After inadvertently killing his girlfriend, a man (Asano) flees Macau for Thailand in an attempt to cope with his guilt, and avoid possible arrest. But the relocation doesn't prevent his problems from following him, as his new friends could be potential enemies.
Surrounded by wealth and living with abundant resources in Manhattan, 12-year-old cello prodigy Reggie, lives a solitary life lacking only frequently absent parents and friends. Estranged from family, having slacker boyfriend troubles, and fired from her waitressing job, sometimes musician 23-year-old Eleanor needs a new place to live and a new job.
Chinese kid Julian, who was adopted by the black family of Joe and Annabelle Lee and Asian exchange student May-Ling, who is housed with a black family, are trying to adapt to their mostly ... See full summary »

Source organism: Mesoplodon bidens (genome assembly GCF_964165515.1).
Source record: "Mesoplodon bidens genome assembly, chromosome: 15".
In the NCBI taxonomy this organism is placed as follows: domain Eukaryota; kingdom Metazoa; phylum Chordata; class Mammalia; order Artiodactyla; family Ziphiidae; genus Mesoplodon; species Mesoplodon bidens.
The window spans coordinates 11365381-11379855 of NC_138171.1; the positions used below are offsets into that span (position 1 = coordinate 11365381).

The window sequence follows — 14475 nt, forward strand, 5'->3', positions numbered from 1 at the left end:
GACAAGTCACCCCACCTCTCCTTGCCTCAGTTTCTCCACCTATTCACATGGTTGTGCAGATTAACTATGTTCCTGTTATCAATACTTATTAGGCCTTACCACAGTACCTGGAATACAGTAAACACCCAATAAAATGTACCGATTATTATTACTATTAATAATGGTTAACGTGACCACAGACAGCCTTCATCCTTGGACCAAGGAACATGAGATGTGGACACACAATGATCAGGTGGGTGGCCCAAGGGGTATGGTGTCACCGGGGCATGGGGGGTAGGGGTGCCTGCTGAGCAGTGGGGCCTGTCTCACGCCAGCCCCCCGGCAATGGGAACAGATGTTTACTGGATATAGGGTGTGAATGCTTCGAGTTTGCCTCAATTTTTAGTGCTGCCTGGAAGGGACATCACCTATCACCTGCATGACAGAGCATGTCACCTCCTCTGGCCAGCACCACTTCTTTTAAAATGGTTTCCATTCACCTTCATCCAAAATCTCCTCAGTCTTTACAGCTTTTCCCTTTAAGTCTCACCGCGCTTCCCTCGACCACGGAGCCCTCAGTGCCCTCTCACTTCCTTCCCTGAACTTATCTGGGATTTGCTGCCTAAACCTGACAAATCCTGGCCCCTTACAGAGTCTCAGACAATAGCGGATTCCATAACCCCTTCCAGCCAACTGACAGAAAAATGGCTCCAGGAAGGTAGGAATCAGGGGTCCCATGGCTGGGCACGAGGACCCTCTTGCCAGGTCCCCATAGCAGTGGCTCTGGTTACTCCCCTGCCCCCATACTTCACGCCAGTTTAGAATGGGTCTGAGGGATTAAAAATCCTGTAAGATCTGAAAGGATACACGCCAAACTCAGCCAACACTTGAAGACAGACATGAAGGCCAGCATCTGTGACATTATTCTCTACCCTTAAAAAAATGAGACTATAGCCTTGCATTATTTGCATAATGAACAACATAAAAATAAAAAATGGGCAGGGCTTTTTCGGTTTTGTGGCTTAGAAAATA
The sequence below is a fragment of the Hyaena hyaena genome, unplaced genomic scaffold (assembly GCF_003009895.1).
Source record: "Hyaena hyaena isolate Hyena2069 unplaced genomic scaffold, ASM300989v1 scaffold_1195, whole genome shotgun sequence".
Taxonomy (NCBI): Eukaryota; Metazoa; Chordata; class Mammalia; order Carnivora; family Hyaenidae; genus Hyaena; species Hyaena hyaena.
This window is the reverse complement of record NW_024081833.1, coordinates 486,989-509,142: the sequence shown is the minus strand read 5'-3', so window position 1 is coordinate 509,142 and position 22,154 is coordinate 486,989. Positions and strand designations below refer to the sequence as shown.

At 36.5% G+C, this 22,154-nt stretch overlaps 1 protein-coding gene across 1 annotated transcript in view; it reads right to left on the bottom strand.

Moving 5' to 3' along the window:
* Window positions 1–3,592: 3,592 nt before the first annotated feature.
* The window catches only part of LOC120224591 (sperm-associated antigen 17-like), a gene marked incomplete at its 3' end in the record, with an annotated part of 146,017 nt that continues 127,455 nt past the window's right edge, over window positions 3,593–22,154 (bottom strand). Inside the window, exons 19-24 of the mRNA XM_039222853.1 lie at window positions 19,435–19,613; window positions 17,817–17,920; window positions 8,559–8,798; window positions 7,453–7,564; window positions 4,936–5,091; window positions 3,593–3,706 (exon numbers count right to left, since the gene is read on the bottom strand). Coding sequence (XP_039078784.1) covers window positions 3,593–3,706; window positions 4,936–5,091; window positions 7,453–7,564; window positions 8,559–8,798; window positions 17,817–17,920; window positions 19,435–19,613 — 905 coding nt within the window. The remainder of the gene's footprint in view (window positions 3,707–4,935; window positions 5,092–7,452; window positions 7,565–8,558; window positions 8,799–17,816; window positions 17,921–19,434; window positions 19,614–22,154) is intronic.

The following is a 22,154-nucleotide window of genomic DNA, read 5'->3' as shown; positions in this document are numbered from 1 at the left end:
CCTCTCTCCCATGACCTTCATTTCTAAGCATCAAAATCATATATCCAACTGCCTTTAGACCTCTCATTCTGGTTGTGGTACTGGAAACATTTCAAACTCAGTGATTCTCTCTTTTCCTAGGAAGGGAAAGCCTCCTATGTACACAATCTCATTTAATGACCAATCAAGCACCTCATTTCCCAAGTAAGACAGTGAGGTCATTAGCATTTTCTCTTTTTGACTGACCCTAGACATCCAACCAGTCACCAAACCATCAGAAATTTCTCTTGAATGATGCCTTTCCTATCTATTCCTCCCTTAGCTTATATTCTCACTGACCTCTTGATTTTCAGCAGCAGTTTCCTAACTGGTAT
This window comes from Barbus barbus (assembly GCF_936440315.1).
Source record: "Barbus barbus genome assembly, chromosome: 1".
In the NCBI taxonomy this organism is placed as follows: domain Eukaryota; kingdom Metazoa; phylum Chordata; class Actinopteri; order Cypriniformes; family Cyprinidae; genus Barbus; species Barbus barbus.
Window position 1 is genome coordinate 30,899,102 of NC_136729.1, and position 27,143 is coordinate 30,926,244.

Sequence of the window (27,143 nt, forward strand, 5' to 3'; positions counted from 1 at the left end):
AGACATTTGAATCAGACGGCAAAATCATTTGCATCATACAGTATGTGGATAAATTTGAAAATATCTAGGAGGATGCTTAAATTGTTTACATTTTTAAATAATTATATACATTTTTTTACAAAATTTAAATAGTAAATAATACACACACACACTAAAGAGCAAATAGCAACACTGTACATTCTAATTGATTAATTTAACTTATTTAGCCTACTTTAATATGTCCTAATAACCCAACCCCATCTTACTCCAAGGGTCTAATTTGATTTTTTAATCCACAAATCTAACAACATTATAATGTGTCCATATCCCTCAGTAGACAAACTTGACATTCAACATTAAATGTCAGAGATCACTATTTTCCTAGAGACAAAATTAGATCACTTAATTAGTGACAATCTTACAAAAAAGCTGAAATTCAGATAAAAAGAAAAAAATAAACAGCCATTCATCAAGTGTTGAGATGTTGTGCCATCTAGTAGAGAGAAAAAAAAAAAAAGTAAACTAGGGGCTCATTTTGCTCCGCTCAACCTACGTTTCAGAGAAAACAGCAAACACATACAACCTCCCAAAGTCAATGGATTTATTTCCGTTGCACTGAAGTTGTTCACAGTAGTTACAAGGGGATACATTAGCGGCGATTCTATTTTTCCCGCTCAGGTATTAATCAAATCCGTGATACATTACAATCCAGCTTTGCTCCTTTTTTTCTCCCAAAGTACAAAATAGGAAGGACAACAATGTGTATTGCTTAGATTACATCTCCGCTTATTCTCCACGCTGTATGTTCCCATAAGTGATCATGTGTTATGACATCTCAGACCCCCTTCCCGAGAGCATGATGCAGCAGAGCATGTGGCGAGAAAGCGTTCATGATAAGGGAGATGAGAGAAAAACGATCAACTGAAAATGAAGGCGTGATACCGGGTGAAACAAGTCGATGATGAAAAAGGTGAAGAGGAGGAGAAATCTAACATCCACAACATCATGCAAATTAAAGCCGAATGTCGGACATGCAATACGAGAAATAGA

Director E J-yong signs on to direct a short advertorial film and becomes taken with the whimsical notion of directing the film not from on set, but from an off-site location using ... See full summary »
I saw Christine Yoo's film on the big screen and loved it! The comedic timing, writing, acting and directing makes the film a memorable addition to the film world. I definitely recommend Wedding Palace to anyone with a funny bone. Watching this film, I felt lost in it's story, in a good way. Typically, movies are easy to figure out within the first ten minutes but, Wedding Palace kept me wanting more and watching. If you liked Big Fat Greek Wedding then, you'll definitely love Wedding Palace. Bobby Lee and Brian Tee are amazingly hilarious in the film and the cast meets them all the way. It's been a pleasure to have watched a great film. I look forward to seeing the amount of success it will garner.
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